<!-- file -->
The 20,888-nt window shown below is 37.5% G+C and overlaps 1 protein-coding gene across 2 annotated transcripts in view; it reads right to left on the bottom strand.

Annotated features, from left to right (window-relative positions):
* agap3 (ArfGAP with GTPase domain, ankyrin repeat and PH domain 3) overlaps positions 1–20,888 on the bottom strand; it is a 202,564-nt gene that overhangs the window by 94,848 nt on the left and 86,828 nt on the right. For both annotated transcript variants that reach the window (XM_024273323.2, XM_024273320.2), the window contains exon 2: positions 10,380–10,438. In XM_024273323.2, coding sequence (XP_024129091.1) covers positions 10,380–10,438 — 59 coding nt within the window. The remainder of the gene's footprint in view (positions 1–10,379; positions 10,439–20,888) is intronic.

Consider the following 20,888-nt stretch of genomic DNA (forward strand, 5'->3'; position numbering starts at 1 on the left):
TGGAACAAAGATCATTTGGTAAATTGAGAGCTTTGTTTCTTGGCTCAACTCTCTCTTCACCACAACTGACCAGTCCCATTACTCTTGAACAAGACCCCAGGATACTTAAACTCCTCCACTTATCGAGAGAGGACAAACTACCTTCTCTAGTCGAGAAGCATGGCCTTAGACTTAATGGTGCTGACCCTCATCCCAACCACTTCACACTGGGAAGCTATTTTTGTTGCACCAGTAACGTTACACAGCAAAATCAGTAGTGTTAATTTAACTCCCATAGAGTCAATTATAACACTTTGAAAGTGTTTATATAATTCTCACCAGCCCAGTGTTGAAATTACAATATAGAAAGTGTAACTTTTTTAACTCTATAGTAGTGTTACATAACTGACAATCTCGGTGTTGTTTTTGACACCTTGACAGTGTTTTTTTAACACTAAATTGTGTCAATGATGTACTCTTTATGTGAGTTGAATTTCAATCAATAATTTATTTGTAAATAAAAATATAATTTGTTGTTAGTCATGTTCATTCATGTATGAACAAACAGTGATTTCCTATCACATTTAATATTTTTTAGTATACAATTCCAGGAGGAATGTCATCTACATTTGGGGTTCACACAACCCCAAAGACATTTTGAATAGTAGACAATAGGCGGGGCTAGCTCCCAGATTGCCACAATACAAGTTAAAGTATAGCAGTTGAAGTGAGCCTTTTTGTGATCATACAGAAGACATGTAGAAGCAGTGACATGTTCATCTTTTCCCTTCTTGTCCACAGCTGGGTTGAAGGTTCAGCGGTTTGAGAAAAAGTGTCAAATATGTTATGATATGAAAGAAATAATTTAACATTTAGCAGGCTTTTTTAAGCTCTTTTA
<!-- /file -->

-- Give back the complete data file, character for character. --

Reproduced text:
The 20,888-nt window shown below is 37.5% G+C and overlaps 1 protein-coding gene across 2 annotated transcripts in view; it reads right to left on the bottom strand.

Annotated features, from left to right (window-relative positions):
* agap3 (ArfGAP with GTPase domain, ankyrin repeat and PH domain 3) overlaps positions 1–20,888 on the bottom strand; it is a 202,564-nt gene that overhangs the window by 94,848 nt on the left and 86,828 nt on the right. For both annotated transcript variants that reach the window (XM_024273323.2, XM_024273320.2), the window contains exon 2: positions 10,380–10,438. In XM_024273323.2, coding sequence (XP_024129091.1) covers positions 10,380–10,438 — 59 coding nt within the window. The remainder of the gene's footprint in view (positions 1–10,379; positions 10,439–20,888) is intronic.

Consider the following 20,888-nt stretch of genomic DNA (forward strand, 5'->3'; position numbering starts at 1 on the left):
TGGAACAAAGATCATTTGGTAAATTGAGAGCTTTGTTTCTTGGCTCAACTCTCTCTTCACCACAACTGACCAGTCCCATTACTCTTGAACAAGACCCCAGGATACTTAAACTCCTCCACTTATCGAGAGAGGACAAACTACCTTCTCTAGTCGAGAAGCATGGCCTTAGACTTAATGGTGCTGACCCTCATCCCAACCACTTCACACTGGGAAGCTATTTTTGTTGCACCAGTAACGTTACACAGCAAAATCAGTAGTGTTAATTTAACTCCCATAGAGTCAATTATAACACTTTGAAAGTGTTTATATAATTCTCACCAGCCCAGTGTTGAAATTACAATATAGAAAGTGTAACTTTTTTAACTCTATAGTAGTGTTACATAACTGACAATCTCGGTGTTGTTTTTGACACCTTGACAGTGTTTTTTTAACACTAAATTGTGTCAATGATGTACTCTTTATGTGAGTTGAATTTCAATCAATAATTTATTTGTAAATAAAAATATAATTTGTTGTTAGTCATGTTCATTCATGTATGAACAAACAGTGATTTCCTATCACATTTAATATTTTTTAGTATACAATTCCAGGAGGAATGTCATCTACATTTGGGGTTCACACAACCCCAAAGACATTTTGAATAGTAGACAATAGGCGGGGCTAGCTCCCAGATTGCCACAATACAAGTTAAAGTATAGCAGTTGAAGTGAGCCTTTTTGTGATCATACAGAAGACATGTAGAAGCAGTGACATGTTCATCTTTTCCCTTCTTGTCCACAGCTGGGTTGAAGGTTCAGCGGTTTGAGAAAAAGTGTCAAATATGTTATGATATGAAAGAAATAATTTAACATTTAGCAGGCTTTTTTAAGCTCTTTTA